The United States added 7.5 million jobs in May and June, which is about a third of the jobs that were lost in the previous 3 months during the initial phase of the global pandemic breakout and shutdown. Atlanta and the rest of the sunbelt metro areas outside of California have performed well in relation to the overall national job numbers. However, a rise in cases in Texas and Georgia threatens to dampen the overall optimism of quick v-shaped recovery across the South.
New York posted some of the strongest job gains in June. Orlando, on the other hand, with its reliance on a tourism economy, continues to lag behind the rest of the nation. Metro Atlanta initially lost approximately 300,000 jobs from March to April but has since added back roughly half of those jobs. The next few jobs reports should more clearly indicate the effect of the recent rise in case of numbers in Georgia upon the overall economic recovery of the state.
The rise in cases has done little to stop Atlanta’s industrial market as it is currently a leader nationwide. The multifamily market in the metro area remains strong compared to other locales, while the office and retail markets remain in precarious economic positions. Here is a closer look at each of these sectors of the Atlanta commercial real estate market.
Given the circumstances of the economic situation as a whole, Atlanta’s industrial market continues to show its muscle. With a recent flurry of activity Atlanta now ranks second nationally in the amount of industrial space currently under construction at nearly 25 million square feet, trailing only the Dallas-Fort Worth metroplex. Current leasing velocity has helped to silence the concerns of adding too much inventory to the market as almost half of the space under construction is already preleased.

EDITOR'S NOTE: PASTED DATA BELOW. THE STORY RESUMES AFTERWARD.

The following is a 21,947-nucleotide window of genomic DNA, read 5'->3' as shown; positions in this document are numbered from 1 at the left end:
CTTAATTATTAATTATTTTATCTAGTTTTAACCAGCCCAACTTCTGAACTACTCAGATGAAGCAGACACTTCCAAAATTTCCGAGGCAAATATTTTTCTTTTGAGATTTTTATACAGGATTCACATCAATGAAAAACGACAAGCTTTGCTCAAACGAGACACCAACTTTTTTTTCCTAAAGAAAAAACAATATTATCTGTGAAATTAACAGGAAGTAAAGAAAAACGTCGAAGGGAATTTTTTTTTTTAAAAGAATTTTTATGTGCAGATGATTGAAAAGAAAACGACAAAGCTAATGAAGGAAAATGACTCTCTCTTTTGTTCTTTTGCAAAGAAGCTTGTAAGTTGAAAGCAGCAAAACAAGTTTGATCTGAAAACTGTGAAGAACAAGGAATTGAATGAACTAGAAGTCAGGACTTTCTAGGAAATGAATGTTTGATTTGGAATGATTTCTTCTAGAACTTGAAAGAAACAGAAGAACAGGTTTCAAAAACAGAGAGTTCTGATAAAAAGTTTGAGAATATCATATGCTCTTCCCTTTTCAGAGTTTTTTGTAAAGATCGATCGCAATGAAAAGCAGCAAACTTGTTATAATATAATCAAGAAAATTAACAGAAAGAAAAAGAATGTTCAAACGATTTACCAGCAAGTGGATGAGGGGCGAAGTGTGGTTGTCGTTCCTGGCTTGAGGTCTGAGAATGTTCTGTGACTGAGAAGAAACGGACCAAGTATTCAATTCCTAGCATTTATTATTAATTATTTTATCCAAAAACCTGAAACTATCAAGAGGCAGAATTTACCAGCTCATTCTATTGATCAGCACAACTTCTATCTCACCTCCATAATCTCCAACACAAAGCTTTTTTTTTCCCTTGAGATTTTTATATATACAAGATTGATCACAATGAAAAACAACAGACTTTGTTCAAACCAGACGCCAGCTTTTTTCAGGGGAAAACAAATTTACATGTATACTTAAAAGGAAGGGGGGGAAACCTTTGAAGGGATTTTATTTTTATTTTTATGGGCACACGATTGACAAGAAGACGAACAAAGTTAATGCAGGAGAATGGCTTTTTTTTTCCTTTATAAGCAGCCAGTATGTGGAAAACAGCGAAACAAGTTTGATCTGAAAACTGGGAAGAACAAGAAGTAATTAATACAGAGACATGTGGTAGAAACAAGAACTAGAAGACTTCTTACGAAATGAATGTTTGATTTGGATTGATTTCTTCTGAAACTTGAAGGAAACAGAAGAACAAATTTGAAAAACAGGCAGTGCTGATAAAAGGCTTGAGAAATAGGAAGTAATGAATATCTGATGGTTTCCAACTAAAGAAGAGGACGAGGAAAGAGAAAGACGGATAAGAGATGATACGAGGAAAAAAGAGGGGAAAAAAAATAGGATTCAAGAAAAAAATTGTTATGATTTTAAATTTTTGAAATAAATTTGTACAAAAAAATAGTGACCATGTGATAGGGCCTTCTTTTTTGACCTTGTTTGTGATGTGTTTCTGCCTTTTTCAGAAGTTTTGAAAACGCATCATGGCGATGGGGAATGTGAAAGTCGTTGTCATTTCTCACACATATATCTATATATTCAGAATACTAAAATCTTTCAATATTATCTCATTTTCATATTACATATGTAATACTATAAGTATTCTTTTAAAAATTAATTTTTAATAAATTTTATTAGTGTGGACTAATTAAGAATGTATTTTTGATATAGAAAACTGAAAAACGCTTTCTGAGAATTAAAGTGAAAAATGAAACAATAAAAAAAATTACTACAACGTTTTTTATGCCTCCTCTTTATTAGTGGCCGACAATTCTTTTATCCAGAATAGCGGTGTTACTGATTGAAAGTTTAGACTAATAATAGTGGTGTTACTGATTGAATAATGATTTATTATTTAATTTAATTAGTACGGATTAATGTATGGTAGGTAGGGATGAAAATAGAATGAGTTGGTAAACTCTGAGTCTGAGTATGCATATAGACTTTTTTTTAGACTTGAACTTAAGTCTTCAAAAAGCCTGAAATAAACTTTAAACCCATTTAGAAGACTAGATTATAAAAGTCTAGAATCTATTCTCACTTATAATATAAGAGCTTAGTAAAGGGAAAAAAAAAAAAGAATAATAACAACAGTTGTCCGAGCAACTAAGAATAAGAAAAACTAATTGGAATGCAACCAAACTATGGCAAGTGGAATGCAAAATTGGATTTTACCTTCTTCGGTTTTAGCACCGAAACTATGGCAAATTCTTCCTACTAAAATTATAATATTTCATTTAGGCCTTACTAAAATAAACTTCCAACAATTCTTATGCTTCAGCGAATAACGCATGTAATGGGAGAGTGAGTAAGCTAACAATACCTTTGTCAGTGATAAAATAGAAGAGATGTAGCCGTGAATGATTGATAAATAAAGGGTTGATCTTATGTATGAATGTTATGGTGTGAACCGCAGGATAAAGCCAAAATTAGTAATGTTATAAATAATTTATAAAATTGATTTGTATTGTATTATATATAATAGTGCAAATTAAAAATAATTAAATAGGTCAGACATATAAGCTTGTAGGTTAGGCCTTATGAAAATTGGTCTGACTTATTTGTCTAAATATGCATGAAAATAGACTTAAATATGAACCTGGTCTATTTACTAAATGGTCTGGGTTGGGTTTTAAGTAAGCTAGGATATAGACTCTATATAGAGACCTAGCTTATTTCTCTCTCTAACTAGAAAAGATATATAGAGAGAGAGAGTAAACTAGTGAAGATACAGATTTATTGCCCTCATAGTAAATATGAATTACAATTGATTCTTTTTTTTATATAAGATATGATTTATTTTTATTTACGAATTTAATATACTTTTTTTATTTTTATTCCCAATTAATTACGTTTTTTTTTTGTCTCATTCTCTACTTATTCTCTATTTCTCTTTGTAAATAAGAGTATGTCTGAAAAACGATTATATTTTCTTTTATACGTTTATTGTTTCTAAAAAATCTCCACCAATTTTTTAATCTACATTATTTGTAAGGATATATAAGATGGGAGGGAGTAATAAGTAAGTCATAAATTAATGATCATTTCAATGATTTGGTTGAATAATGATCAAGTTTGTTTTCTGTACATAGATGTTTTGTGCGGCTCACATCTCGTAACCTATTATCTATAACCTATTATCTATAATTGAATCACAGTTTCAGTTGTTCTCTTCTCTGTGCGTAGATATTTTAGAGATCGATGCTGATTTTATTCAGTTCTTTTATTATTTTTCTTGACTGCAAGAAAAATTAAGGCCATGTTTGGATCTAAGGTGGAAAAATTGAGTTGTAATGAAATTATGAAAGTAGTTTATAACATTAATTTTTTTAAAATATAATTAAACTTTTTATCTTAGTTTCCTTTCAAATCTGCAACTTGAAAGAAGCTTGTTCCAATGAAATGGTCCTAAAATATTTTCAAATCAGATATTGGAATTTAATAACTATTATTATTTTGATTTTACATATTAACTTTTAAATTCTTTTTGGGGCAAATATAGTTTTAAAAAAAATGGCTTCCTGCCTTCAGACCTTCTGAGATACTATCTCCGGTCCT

Growing firms are targeting areas south of I-20 for industrial space. The southside of Atlanta should continue to see new industrial construction and move-ins due to its relatively unclogged roads, favorable zoning, and strategic location near the airport and the Port of Savannah.
Home Depot announced plans to open three new distribution centers in Georgia as part of a larger nationwide initiative to upgrade its supply chain to better meet the growing demand of online shopping. The new Georgia facilities will be located in DeKalb, Fulton and Henry counties in the Atlanta metropolitan area.
CoStar managing analyst David Kahn commented on Home Depot’s plans as part of a larger national trend for retailers. “The importance of same-day and next-day delivery continues to drive decisions by major distributors throughout the country, and we’ve seen companies such as Home Depot expand to new, highly-efficient facilities throughout the country in order to better service their brick and mortar footprints,” Kahn said. “While e-commerce and same-day and next-day delivery is often focused on business-to-consumer operations, for Home Depot in particular, this is important for their business-to-business operations, too.”